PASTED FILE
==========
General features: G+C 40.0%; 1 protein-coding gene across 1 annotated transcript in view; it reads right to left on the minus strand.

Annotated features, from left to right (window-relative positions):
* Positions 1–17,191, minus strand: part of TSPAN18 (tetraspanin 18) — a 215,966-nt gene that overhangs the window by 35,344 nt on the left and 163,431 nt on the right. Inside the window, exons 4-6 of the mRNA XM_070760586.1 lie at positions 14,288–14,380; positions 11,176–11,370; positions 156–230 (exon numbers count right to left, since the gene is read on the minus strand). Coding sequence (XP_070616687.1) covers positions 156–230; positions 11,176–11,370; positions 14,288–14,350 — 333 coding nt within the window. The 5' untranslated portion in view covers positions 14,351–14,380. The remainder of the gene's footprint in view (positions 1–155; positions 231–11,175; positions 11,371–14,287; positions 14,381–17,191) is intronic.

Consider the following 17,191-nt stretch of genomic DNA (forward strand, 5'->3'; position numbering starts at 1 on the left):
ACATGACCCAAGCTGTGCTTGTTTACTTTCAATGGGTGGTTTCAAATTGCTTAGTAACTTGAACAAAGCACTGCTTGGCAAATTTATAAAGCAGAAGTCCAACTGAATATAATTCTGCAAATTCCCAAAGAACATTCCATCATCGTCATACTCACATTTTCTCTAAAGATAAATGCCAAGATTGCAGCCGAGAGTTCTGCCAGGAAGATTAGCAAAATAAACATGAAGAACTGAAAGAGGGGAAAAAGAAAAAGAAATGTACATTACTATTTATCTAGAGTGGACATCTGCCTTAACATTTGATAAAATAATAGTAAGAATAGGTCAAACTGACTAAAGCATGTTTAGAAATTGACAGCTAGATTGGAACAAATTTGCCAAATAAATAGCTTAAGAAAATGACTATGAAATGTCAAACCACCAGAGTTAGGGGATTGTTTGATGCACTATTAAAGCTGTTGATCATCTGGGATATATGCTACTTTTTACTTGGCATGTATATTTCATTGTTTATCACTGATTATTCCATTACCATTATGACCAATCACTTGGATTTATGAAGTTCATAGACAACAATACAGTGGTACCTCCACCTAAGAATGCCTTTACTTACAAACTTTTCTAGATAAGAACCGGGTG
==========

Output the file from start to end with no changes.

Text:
General features: G+C 40.0%; 1 protein-coding gene across 1 annotated transcript in view; it reads right to left on the minus strand.

Annotated features, from left to right (window-relative positions):
* Positions 1–17,191, minus strand: part of TSPAN18 (tetraspanin 18) — a 215,966-nt gene that overhangs the window by 35,344 nt on the left and 163,431 nt on the right. Inside the window, exons 4-6 of the mRNA XM_070760586.1 lie at positions 14,288–14,380; positions 11,176–11,370; positions 156–230 (exon numbers count right to left, since the gene is read on the minus strand). Coding sequence (XP_070616687.1) covers positions 156–230; positions 11,176–11,370; positions 14,288–14,350 — 333 coding nt within the window. The 5' untranslated portion in view covers positions 14,351–14,380. The remainder of the gene's footprint in view (positions 1–155; positions 231–11,175; positions 11,371–14,287; positions 14,381–17,191) is intronic.

Consider the following 17,191-nt stretch of genomic DNA (forward strand, 5'->3'; position numbering starts at 1 on the left):
ACATGACCCAAGCTGTGCTTGTTTACTTTCAATGGGTGGTTTCAAATTGCTTAGTAACTTGAACAAAGCACTGCTTGGCAAATTTATAAAGCAGAAGTCCAACTGAATATAATTCTGCAAATTCCCAAAGAACATTCCATCATCGTCATACTCACATTTTCTCTAAAGATAAATGCCAAGATTGCAGCCGAGAGTTCTGCCAGGAAGATTAGCAAAATAAACATGAAGAACTGAAAGAGGGGAAAAAGAAAAAGAAATGTACATTACTATTTATCTAGAGTGGACATCTGCCTTAACATTTGATAAAATAATAGTAAGAATAGGTCAAACTGACTAAAGCATGTTTAGAAATTGACAGCTAGATTGGAACAAATTTGCCAAATAAATAGCTTAAGAAAATGACTATGAAATGTCAAACCACCAGAGTTAGGGGATTGTTTGATGCACTATTAAAGCTGTTGATCATCTGGGATATATGCTACTTTTTACTTGGCATGTATATTTCATTGTTTATCACTGATTATTCCATTACCATTATGACCAATCACTTGGATTTATGAAGTTCATAGACAACAATACAGTGGTACCTCCACCTAAGAATGCCTTTACTTACAAACTTTTCTAGATAAGAACCGGGTG